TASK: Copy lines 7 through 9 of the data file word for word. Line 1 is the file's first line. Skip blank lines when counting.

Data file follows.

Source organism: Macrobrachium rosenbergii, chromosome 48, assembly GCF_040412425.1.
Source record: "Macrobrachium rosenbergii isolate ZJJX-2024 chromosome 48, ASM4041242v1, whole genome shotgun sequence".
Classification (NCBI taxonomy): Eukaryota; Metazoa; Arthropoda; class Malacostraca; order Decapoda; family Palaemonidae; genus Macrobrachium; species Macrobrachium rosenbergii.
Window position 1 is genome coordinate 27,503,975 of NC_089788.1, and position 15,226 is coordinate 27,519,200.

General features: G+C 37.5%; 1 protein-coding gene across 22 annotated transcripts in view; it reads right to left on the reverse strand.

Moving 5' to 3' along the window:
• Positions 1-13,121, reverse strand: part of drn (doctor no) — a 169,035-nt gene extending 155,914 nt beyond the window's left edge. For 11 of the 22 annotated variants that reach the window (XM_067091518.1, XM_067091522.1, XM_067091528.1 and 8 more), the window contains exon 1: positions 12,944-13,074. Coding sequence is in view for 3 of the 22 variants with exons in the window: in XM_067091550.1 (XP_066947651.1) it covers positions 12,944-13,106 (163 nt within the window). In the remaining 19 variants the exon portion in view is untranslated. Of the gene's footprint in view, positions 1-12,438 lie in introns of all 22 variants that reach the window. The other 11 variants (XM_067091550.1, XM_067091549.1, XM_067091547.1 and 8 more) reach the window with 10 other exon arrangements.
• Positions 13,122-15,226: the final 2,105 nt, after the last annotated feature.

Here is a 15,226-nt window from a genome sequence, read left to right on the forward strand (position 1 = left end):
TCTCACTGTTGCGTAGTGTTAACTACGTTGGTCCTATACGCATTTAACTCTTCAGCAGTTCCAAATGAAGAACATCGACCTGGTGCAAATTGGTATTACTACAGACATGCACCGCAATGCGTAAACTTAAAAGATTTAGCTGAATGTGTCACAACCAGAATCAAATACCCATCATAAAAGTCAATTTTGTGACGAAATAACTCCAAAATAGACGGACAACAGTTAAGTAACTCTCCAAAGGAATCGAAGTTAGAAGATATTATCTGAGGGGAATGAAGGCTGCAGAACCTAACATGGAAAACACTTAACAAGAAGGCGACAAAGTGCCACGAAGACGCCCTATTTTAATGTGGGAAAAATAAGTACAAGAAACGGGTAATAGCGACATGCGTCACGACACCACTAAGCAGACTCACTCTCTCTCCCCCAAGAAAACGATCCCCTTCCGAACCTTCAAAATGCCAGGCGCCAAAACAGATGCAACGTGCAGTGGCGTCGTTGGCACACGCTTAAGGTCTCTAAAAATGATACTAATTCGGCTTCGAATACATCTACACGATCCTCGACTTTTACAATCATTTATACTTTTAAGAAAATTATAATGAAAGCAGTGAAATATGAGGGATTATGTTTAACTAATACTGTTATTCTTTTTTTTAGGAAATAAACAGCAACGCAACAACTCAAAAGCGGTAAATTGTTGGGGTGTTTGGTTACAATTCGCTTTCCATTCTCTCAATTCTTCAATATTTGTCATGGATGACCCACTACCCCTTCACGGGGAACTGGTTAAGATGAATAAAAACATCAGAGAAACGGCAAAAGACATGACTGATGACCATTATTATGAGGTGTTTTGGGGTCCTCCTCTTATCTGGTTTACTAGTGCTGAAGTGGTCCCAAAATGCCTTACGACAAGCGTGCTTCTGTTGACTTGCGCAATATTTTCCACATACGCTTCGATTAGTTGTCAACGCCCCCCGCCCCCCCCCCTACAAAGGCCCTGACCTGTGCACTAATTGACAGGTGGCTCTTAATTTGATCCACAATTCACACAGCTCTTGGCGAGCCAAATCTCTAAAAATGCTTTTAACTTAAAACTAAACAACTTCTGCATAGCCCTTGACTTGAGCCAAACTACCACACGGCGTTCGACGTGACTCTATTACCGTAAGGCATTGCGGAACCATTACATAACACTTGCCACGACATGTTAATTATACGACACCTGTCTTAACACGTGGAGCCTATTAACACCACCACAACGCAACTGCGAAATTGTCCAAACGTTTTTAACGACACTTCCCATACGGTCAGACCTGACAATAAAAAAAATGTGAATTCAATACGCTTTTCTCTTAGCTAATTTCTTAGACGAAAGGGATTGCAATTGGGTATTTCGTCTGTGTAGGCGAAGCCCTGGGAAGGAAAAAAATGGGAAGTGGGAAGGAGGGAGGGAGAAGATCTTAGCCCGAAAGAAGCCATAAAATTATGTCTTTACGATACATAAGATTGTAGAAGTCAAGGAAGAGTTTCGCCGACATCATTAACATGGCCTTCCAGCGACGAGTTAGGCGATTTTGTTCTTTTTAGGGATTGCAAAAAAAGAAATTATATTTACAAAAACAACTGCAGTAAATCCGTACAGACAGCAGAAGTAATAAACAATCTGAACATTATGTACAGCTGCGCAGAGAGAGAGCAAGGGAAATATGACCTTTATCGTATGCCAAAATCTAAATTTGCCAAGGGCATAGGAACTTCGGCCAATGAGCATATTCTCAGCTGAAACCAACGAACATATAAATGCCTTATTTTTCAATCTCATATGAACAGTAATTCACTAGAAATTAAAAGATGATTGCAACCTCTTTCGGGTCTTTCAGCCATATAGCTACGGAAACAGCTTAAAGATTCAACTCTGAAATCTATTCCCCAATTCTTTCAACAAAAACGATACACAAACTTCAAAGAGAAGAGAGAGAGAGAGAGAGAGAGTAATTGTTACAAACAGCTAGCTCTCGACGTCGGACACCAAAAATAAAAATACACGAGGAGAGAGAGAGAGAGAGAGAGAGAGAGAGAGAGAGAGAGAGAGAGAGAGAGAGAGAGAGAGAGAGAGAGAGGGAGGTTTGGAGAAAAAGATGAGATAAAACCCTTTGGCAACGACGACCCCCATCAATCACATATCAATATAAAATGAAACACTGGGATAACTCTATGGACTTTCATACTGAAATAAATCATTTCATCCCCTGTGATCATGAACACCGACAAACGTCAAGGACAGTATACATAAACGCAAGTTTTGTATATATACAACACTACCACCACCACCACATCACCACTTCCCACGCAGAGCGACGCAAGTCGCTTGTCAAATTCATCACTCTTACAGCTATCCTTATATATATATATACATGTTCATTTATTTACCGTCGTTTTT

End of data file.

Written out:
• Positions 1-13,121, reverse strand: part of drn (doctor no) — a 169,035-nt gene extending 155,914 nt beyond the window's left edge. For 11 of the 22 annotated variants that reach the window (XM_067091518.1, XM_067091522.1, XM_067091528.1 and 8 more), the window contains exon 1: positions 12,944-13,074. Coding sequence is in view for 3 of the 22 variants with exons in the window: in XM_067091550.1 (XP_066947651.1) it covers positions 12,944-13,106 (163 nt within the window). In the remaining 19 variants the exon portion in view is untranslated. Of the gene's footprint in view, positions 1-12,438 lie in introns of all 22 variants that reach the window. The other 11 variants (XM_067091550.1, XM_067091549.1, XM_067091547.1 and 8 more) reach the window with 10 other exon arrangements.
• Positions 13,122-15,226: the final 2,105 nt, after the last annotated feature.

Here is a 15,226-nt window from a genome sequence, read left to right on the forward strand (position 1 = left end):